Skip to content

Implementing trend indicators in kdb+

Kraken Candle

The compactness of kdb+ and the terseness of q focus code on a small number of high-performing native built-in functions rather than extensive libraries. Kdb+ users often develop libraries of their own domain-specific algorithms and functions, for convenience and to support reuse.

In this paper, we show examples of functions commonly used in finance, built on native q functions.

Cryptocurrency data for Bitcoin and Ethereum from multiple exchanges are used in the examples.

Charts are displayed using the Kx Analyst IDE.

The code used in this paper can be found at kxcontrib/trend-indicators. It is developed on kdb+ version 3.6 2019.03.07.

Data extraction

Data was captured in a process similar to that used in Eduard Silantyev’s blog “Combining high-frequency cryptocurrency venue data using kdb+”. Trade and quote tick data for Ethereum (ETH) and Bitcoin (BTC) denominated in the US dollar (USD) was collected from four exchanges

  • Bitfinex
  • HitBtc
  • Kraken
  • Coinbase

spanning May, June and July 2019: just over two months of data.

A Python script connected to exchange feeds and extracted the relevant data, which was then published to a kdb+ tickerplant. The tickerplant processed the messages and sent them to a real-time database (RDB). At the end of the day the data was then written to a historical database (HDB) where it could be accessed for analysis. Such details will not be elaborated on, as the focus of this paper is implementing Trend Indicators using kdb+.

For help with tick capture:

To make it easy to follow through this paper and execute the functions/indicators created there is a sample of close data located in the GitHub repository. This is a small binary flat file which can be loaded into kdb+/q. The close data contains the daily high/low/open/close and volume of trades for Bitcoin trading on Kraken and the table is called bitcoinKraken. This table will be used throughout the paper to show how you can apply the functions/indicators to an in-memory kdb+ table.

q)bitcoinKraken:get `:bitcoinKraken
q)\l cryptoFuncs.q
"loading in cryptoFuncs"
date       sym     exch   high   low    open   close  vol
2019.05.09 BTC_USD KRAKEN 6174   6037.9 6042   6151.4 1808.803
2019.05.10 BTC_USD KRAKEN 6430   6110.1 6151.4 6337.9 9872.36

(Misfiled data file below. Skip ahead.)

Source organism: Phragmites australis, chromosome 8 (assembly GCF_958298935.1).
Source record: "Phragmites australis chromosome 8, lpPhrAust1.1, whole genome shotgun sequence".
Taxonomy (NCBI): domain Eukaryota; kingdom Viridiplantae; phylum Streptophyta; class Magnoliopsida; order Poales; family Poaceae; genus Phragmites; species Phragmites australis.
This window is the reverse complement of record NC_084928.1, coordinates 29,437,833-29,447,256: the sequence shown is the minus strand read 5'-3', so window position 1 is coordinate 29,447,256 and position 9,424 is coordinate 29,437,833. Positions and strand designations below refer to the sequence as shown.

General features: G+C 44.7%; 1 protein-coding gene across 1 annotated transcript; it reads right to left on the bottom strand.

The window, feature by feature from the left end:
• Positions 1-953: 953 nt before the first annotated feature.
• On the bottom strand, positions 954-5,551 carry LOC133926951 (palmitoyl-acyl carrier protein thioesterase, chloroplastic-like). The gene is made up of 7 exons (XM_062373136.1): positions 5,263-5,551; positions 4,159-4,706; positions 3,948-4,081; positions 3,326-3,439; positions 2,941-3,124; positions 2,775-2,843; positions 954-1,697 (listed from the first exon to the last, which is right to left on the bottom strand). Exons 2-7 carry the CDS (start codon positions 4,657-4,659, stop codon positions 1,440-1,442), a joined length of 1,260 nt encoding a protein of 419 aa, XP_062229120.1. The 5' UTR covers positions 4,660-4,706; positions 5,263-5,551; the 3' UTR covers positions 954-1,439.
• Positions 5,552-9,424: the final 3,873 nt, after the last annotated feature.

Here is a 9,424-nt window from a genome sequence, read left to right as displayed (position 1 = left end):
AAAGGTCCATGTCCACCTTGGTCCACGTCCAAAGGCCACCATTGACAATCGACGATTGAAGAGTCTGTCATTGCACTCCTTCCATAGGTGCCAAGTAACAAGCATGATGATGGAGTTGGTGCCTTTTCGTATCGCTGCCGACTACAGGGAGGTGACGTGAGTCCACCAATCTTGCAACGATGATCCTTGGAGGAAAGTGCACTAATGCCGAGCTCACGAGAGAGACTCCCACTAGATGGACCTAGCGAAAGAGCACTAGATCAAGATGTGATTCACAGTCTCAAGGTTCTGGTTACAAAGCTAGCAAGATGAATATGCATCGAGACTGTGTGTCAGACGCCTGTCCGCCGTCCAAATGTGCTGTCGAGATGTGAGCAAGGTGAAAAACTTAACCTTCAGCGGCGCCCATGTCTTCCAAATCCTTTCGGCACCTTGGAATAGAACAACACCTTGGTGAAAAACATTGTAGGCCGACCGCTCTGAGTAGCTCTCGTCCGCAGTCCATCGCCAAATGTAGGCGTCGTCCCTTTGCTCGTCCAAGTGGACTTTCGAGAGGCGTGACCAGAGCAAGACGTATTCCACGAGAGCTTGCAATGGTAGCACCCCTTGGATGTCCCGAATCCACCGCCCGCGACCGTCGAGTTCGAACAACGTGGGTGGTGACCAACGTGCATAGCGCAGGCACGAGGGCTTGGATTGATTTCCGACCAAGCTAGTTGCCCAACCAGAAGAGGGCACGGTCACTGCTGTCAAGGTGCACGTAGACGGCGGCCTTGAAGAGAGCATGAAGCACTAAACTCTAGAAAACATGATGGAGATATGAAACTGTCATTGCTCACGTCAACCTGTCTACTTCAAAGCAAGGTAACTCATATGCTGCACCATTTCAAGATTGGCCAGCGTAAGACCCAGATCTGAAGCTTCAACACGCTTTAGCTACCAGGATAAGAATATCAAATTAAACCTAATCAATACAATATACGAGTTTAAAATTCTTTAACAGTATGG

2019.05.11 BTC_USD KRAKEN 7450   6338   6339.5 7209.9 18569.93
2019.05.12 BTC_USD KRAKEN 7588   6724.1 7207.9 6973.9 18620.15
2019.05.13 BTC_USD KRAKEN 8169.3 6870   6970.1 7816.3 19668.6
2019.05.14 BTC_USD KRAKEN 8339.9 7620   7817.1 7993.7 18118.61
2019.05.15 BTC_USD KRAKEN 8296.9 5414.5 7988.9 8203   11599.71
2019.05.16 BTC_USD KRAKEN 8370   7650   8201.5 7880.7 13419.86
2019.05.17 BTC_USD KRAKEN 7946.2 6636   7883.6 7350   21017.35
2019.05.18 BTC_USD KRAKEN 7494.2 7205   7353.9 7266.8 6258.585

Technical analysis

Technical analysis is the process of identifying trading opportunities based on past price movements using different stock charts. Trend/technical traders use a combination of patterns and indicators from price charts to help them make financial decisions. Investors analyze price charts to develop theories about what direction the market is likely to move. Commonly used in technical analysis tools are the Candlestick chart, Moving Average Convergence Divergence and Relative Strength Index. These tools are created using q/kdb+’s in-built functions such as mavg, ema, min, max, and avg. The tools discussed do not predict future prices but provide the investor information to determine their next move. The indicators create buy and sell signals using moving averages, prices, volume, days since previous high or low. The investor can then make his financial decision based on the signals created.

Pattern recognition

The candlestick chart is used for describing price movements in a particular security. The chart illustrates the open/high/low/close of a security and is used by traders to identify patterns based on past movements.

candlestick : {
  fillscale : 01b!(.gg.colour.Red; .gg.colour.Green);

  .qp.theme[enlist[`legend_use]!enlist 0b]
  .qp.stack (
    // open/close
    .qp.interval[x; `date; `open; `close]
      .qp.s.aes[`fill; `gain]
        ,.qp.s.scale[`fill; fillscale]
        ,.qp.s.geom[`gap`colour!(0; .gg.colour.White)];